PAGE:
on climate change
Our organisations are deeply concerned about the growing negative mental health and wellbeing impacts of climate change on Australians and are today calling on all governments, led by the Australian Government, to:
Our organisations believe the first responsibility of the Australian Government is to keep Australian citizens safe, and prioritise their health and wellbeing. The Paris Agreement obliges the Australian Government to consider its citizens’ right to health in its national climate change response.
We see first-hand that Australian communities are already experiencing more frequent and more severe impacts of climate change across the nation. This is adversely affecting the mental and physical health of the community, adding to the pressures on our already under-resourced mental health services and impacting the disability sector and wider social support systems and social enterprises.
The bushfire emergency led to a crisis in mental health, homelessness and trauma. In addition the physical health impacts, including the air pollution crisis on people with chronic health conditions or those experiencing homelessness have greatly reduced resilience among the community and these effects are now compounded by COVID-19.
While all Australians are now feeling the impacts of climate change, these adverse effects will disproportionately impact particular groups of Australians including people living with mental and other chronic health issues, older people, people with disabilities, people who are homeless and marginalised, people on lower incomes, people living in regional Australia including farming communities impacted by extended droughts, and Aboriginal and Torres Strait Islander peoples, particularly living in rural and remote locations.
Emergency events such as floods, bushfires and cyclones are traumatic. As these increase in frequency and severity, this will have wide ranging and long-term impacts on the mental health of all Australians and our communities. Without stronger local emissions reductions and international leadership for stronger global emission reductions, the rates of trauma in the community are likely to increase beyond the capacity of our health and social welfare systems and services to cope.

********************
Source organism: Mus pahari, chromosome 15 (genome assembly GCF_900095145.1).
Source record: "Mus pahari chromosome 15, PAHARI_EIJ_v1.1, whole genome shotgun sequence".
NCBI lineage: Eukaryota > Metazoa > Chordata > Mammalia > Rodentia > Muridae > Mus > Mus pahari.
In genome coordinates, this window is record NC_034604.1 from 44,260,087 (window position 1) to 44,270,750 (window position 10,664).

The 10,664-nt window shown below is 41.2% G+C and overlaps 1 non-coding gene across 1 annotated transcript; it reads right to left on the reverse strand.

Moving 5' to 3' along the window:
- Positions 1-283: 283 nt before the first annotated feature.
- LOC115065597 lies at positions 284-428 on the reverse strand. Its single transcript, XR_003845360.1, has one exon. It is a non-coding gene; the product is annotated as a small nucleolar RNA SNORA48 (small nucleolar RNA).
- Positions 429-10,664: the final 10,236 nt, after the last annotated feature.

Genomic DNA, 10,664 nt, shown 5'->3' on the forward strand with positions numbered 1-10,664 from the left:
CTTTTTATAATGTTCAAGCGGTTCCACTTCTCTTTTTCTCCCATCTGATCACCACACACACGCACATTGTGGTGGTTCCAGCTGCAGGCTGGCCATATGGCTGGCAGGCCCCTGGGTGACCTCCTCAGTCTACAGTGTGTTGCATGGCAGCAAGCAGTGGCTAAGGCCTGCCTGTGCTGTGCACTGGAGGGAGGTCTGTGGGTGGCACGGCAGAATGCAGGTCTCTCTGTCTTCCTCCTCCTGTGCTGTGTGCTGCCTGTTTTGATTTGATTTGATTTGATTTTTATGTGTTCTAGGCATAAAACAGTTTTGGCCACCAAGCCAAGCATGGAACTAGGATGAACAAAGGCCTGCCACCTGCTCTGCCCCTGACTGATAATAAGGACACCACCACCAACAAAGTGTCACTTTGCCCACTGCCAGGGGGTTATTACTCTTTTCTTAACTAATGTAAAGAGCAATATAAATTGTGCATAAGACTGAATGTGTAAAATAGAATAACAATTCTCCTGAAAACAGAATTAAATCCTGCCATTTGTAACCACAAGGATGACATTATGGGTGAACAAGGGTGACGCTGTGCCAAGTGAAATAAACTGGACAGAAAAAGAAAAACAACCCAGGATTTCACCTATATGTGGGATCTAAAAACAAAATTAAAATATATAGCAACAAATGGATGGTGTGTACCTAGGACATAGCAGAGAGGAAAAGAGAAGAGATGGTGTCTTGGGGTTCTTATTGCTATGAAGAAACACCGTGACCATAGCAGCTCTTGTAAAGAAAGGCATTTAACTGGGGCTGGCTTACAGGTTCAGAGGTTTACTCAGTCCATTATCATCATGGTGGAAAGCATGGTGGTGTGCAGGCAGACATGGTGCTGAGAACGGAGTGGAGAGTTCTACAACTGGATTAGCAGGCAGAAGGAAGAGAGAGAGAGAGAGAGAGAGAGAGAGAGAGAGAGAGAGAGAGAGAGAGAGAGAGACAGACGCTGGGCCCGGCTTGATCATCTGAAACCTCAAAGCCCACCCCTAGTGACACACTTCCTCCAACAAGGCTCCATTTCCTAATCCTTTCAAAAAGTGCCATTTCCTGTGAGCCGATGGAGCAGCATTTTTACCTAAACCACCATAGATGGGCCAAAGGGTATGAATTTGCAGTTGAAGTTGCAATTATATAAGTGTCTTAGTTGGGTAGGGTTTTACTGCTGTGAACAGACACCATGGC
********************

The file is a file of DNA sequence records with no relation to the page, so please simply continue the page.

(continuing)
Our communities and services need to be resourced and involved in planning for adaptation to mitigate the effects of climate change. As organisations working with communities across Australia, we anticipate substantial effort and investment will be required to adapt and expand our services to meet the challenge of adaptation to warming at 1.5 °C. Future scenarios at 2 °C of warming or beyond must be avoided and only united global emissions reductions will achieve this.
Current Australian and international emissions reductions commitments are inadequate to limit global warming to a safe level. As leaders in mental health, suicide prevention, homelessness, disability and ageing we call on the Australian Government to urgently enhance Australia’s emissions reduction efforts, take international leadership on emissions reduction and to develop and implement this plan as a national priority.
Step 1: Become a member of the Climate and Health Alliance
Step 2: Sign the Joint Statement on Climate Change below. We will then send you a tile to share on social media
Step 3: Talk to your Executive and Board about making a commitment to achieving Net Zero Emissions by 2050